The Highway Tunnels of BC’s Fraser Canyon

As a child growing up in Surrey in the 1950s and ’60s, the Trans-Canada Highway through the Fraser Canyon was a regular route for our family road trips, and I’ve never lost my fascination with the 7 tunnels that were built between 1957 and 1964. Located between Boston Bar and Yale, they each have their own character, and range from 57 metres in length (187 feet) to 610 metres (2,000 feet).

Some of my earliest memories of the Fraser Canyon were actually not very pleasant, as the road before the modern tunnels were built was very scary in places – a narrow, winding, cliff-hanging beast of a road with a couple of short tunnels. Every time my father drove us through the canyon, though, another tunnel had been added, and before long the scary sections were gone and it had become one of the most dramatic sections of highway in North America. My father, now 92 years old, first travelled through the canyon with his parents in 1929, and has similar memories, both from that trip and later pre-tunnel drives. He says that the most unnerving sections were the lengthy wooden trestles, some of them only wide enough for one vehicle, which stuck out from the cliffs in several places, notably south of Alexandra Bridge. Many sections of the old road can still be walked – Michael Kluckner has an excellent page on this Vanishing BC Web site that shows the changes in the road and what can be seen of the old road today.

Today’s tunnels from north to south are: China Bar (opened in 1961), Ferrabee (1964), Hells Gate (1960), Alexandra (1964), Sailor Bar (1959), Saddle Rock (1958) and Yale (1963). With one exception, the photos below were shot in December 2014 travelling south, the first time in 50-odd years that I’d been a passenger in a car going through the canyon so I could take pictures.

The first photo shows the entrance to the longest of the tunnels, China Bar, which is about 610 metres (2,000 feet) long. The yellow sign above the road has warning lights that are activated by cyclists before they enter the tunnel, which is curved so has reduced sight lines. The building contains equipment for ventilation of the tunnel – China Bar is the only one that is ventilated.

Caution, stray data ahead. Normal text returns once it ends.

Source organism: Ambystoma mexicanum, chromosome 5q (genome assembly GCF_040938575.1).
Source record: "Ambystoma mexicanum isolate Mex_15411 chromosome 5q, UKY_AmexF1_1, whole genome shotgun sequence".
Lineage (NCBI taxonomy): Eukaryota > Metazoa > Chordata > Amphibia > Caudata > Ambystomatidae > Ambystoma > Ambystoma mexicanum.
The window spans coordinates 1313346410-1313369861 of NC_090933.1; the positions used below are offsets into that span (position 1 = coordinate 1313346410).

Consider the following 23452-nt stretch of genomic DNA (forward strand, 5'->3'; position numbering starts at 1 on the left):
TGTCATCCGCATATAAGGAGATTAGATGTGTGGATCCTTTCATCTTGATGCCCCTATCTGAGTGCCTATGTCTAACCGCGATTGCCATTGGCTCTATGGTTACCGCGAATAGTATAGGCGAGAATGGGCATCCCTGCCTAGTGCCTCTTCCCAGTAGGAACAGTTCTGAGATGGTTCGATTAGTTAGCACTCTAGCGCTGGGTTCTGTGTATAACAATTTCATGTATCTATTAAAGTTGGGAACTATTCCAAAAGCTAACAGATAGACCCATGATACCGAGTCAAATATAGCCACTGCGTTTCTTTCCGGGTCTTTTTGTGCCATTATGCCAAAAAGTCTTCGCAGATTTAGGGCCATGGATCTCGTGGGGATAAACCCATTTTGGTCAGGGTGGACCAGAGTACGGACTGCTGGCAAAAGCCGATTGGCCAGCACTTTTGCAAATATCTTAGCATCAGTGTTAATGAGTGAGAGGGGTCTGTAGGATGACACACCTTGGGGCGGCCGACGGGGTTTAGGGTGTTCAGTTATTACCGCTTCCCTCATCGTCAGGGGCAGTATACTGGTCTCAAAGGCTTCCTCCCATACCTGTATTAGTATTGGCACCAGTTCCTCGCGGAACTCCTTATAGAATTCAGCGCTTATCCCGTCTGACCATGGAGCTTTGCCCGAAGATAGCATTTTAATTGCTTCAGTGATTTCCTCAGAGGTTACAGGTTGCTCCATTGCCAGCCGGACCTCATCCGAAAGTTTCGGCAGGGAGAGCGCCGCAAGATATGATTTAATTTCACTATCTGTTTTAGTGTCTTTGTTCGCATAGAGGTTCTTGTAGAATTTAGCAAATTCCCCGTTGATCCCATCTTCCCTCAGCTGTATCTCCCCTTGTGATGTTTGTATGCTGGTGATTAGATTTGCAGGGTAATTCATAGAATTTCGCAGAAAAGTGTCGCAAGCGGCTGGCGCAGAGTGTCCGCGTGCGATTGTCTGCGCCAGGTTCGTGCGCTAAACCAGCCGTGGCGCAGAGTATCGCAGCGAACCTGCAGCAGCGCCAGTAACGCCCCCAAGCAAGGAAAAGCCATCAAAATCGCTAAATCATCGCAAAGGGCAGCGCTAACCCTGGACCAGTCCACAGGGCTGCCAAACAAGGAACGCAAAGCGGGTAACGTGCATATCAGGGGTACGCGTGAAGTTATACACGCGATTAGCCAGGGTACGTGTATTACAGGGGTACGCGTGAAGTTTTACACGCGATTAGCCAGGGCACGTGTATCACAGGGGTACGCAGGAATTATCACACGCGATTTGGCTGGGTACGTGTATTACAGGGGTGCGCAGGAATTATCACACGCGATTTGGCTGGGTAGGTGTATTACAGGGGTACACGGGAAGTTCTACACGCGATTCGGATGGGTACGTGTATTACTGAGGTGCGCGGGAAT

The entrance to the longest of the highway tunnels in the Fraser Canyon, China Bar
Driving through the China Bar tunnel.

Driving through the China Bar tunnel, Fraser Canyon.
Approaching the Ferrabee tunnel, which has a slight curve to it. It’s about 300 metres (985 feet) long.

Approaching the Ferrabee tunnel, Fraser Canyon
Nearing the south end of the Ferrabee tunnel, with the shortest of the tunnels, Hells Gate, ahead. The Hells Gate tunnel is 57 metres (187 feet) long.

Nearing the south end of the Ferrabee tunnel, Fraser Canyon
The Hells Gate tunnel is the only one that doesn’t have overhead lighting.

Hells Gate highway tunnel, Fraser Canyon, BC
The views coming out of most of the tunnels – in this instance the Hells Gate – is spectacular.

Coming out of the Hells Gate tunnel, Fraser Canyon, BC
Approaching the Alexandra tunnel, which is also curved and has cyclist-activated warning lights. It is 290 metres (951 feet) long.

Approaching the Alexandra tunnel, which is curved and has cyclist-activated warning lights. Fraser Canyon, BC
A closer look at the entrance and cyclist warning lights in the Alexandra tunnel.

The entrance and cyclist warning lights in the Alexandra tunnel, Fraser Canyon, BC.
Driving through the Alexandra tunnel.

Driving through the Alexandra tunnel – Fraser Canyon, BC.
The Sailor Bar tunnel from the south in February 2015 during one of my many drives between Vancouver and Whitehorse. The Sailor Bar tunnel is 292 metres (958 feet) long.

The Sailor Bar tunnel from the south
Back to December 2014, this is Sailor Bar tunnel from the north.

Sailor Bar tunnel from the north
The oldest of the modern tunnels, Saddle Rock, is 146 metres (479 feet) long.

Saddle Rock highway tunnel, Fraser Canyon, BC
One of the stunning views south of Saddle Rock.

One of the stunning views south of Saddle Rock, Fraser Canyon, BC

In all of these photos you can see the biggest advantage of driving the Fraser Canyon off-season – there’s very little traffic.

At Lady Franklin Rock, the Fraser River is forced through a 50-metre-wide slot, and both the highway and railway lines required tunnels to get past it. The highway goes through the Yale tunnel, which is 286 metres (938 feet) long.

Yale tunnel, Fraser Canyon, BC
At this point, about to exit the Yale tunnel, I often have a strong desire to do a U-turn and drive through all the tunnels again. Some kids never grow up!

Yale tunnel, Fraser Canyon, BC

Whether your interests are in scenic photography, history or engineering, the Fraser Canyon has a great deal to offer in any season. Beyond the highway scenes I’ve posted, there are many superb places to go hiking and exploring, many of them on old sections of highway such as at Alexandra Bridge, so offering very easy walking. Interpretive centres at each end of the Fraser Canyon – the Tuckkwiowhum Heritage Interpretive Village in Boston Bar and the Yale Historic Site and Museum in Yale – can add even more depth and colour to your exploring.



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